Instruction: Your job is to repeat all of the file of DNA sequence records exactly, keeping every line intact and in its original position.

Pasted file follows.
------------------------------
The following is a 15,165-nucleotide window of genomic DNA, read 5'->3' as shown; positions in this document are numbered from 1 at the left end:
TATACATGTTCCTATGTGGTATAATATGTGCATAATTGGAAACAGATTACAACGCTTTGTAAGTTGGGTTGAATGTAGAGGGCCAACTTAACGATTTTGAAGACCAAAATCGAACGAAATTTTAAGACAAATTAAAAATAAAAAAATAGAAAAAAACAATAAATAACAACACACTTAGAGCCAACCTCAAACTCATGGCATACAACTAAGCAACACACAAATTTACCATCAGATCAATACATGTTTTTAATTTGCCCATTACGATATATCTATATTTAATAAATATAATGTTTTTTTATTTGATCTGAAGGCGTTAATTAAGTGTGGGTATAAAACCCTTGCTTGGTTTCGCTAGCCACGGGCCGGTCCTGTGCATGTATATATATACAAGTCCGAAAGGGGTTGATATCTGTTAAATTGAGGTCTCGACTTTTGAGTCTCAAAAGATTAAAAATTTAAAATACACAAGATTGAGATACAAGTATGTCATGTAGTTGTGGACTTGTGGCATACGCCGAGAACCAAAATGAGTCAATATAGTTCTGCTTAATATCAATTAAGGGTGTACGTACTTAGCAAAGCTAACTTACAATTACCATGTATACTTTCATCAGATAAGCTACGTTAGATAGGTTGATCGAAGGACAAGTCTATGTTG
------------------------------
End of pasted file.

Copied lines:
The following is a 15,165-nucleotide window of genomic DNA, read 5'->3' as shown; positions in this document are numbered from 1 at the left end:
TATACATGTTCCTATGTGGTATAATATGTGCATAATTGGAAACAGATTACAACGCTTTGTAAGTTGGGTTGAATGTAGAGGGCCAACTTAACGATTTTGAAGACCAAAATCGAACGAAATTTTAAGACAAATTAAAAATAAAAAAATAGAAAAAAACAATAAATAACAACACACTTAGAGCCAACCTCAAACTCATGGCATACAACTAAGCAACACACAAATTTACCATCAGATCAATACATGTTTTTAATTTGCCCATTACGATATATCTATATTTAATAAATATAATGTTTTTTTATTTGATCTGAAGGCGTTAATTAAGTGTGGGTATAAAACCCTTGCTTGGTTTCGCTAGCCACGGGCCGGTCCTGTGCATGTATATATATACAAGTCCGAAAGGGGTTGATATCTGTTAAATTGAGGTCTCGACTTTTGAGTCTCAAAAGATTAAAAATTTAAAATACACAAGATTGAGATACAAGTATGTCATGTAGTTGTGGACTTGTGGCATACGCCGAGAACCAAAATGAGTCAATATAGTTCTGCTTAATATCAATTAAGGGTGTACGTACTTAGCAAAGCTAACTTACAATTACCATGTATACTTTCATCAGATAAGCTACGTTAGATAGGTTGATCGAAGGACAAGTCTATGTTG